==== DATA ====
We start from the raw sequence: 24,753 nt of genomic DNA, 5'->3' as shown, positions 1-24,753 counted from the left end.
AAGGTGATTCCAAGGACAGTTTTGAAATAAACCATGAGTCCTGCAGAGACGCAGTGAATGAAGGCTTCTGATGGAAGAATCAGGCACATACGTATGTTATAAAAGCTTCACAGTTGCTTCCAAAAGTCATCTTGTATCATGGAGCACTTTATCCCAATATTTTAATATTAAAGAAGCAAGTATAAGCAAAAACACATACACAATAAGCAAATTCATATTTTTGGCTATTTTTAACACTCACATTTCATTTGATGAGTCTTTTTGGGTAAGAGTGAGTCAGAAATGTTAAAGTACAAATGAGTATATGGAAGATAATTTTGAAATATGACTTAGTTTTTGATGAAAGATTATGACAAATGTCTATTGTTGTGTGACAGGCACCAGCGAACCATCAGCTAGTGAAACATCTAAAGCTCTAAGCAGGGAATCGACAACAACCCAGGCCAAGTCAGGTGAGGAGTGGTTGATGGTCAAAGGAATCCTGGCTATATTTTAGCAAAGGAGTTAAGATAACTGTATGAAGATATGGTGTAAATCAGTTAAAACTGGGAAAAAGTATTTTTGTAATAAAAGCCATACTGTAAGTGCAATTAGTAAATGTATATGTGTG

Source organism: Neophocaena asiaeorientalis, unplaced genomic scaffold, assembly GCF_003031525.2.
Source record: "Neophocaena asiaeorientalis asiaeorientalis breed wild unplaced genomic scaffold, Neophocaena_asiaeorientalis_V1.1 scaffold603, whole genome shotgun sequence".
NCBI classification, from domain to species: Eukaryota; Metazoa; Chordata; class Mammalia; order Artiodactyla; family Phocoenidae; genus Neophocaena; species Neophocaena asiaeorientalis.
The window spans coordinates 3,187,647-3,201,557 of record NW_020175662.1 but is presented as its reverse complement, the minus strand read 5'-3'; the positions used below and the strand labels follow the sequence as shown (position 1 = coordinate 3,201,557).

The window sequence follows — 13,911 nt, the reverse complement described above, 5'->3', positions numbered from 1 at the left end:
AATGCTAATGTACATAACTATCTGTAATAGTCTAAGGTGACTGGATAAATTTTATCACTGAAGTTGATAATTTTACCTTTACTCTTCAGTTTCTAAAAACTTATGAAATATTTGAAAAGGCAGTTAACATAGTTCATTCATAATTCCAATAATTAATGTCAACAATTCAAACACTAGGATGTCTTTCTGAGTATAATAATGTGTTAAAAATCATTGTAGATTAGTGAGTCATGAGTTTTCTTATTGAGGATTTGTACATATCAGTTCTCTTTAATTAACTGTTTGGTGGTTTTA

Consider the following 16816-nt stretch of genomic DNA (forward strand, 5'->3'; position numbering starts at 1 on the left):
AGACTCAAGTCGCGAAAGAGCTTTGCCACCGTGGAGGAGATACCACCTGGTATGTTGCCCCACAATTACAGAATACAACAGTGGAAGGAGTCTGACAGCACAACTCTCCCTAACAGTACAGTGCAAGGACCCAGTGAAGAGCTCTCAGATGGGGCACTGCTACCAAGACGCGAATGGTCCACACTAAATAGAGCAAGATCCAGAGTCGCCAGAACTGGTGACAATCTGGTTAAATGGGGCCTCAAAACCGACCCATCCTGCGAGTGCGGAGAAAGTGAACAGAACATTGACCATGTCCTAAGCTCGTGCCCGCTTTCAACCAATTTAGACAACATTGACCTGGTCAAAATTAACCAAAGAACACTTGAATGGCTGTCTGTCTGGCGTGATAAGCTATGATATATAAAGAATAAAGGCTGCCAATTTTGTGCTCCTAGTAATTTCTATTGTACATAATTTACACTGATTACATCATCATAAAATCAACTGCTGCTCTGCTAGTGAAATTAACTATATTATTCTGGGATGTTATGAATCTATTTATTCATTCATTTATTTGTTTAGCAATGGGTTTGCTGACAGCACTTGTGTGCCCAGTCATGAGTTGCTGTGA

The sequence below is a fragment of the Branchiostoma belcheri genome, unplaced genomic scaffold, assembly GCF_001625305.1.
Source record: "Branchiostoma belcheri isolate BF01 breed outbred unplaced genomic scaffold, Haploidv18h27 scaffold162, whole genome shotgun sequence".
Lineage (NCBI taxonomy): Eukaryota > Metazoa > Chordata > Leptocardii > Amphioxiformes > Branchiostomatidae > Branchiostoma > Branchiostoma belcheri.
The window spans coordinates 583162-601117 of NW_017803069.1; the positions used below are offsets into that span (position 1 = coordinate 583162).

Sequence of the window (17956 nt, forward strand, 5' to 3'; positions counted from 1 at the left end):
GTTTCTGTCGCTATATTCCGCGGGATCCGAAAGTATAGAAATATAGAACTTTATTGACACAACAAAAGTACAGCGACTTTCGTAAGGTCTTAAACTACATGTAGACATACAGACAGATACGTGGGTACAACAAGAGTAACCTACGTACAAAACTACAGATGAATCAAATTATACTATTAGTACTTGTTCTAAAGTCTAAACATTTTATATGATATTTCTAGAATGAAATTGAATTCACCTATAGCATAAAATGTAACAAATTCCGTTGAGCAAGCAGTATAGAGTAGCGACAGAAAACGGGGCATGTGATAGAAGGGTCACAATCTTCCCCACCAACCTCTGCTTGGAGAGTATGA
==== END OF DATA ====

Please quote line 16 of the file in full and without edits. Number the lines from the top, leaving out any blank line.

GTTTCTGTCGCTATATTCCGCGGGATCCGAAAGTATAGAAATATAGAACTTTATTGACACAACAAAAGTACAGCGACTTTCGTAAGGTCTTAAACTACATGTAGACATACAGACAGATACGTGGGTACAACAAGAGTAACCTACGTACAAAACTACAGATGAATCAAATTATACTATTAGTACTTGTTCTAAAGTCTAAACATTTTATATGATATTTCTAGAATGAAATTGAATTCACCTATAGCATAAAATGTAACAAATTCCGTTGAGCAAGCAGTATAGAGTAGCGACAGAAAACGGGGCATGTGATAGAAGGGTCACAATCTTCCCCACCAACCTCTGCTTGGAGAGTATGA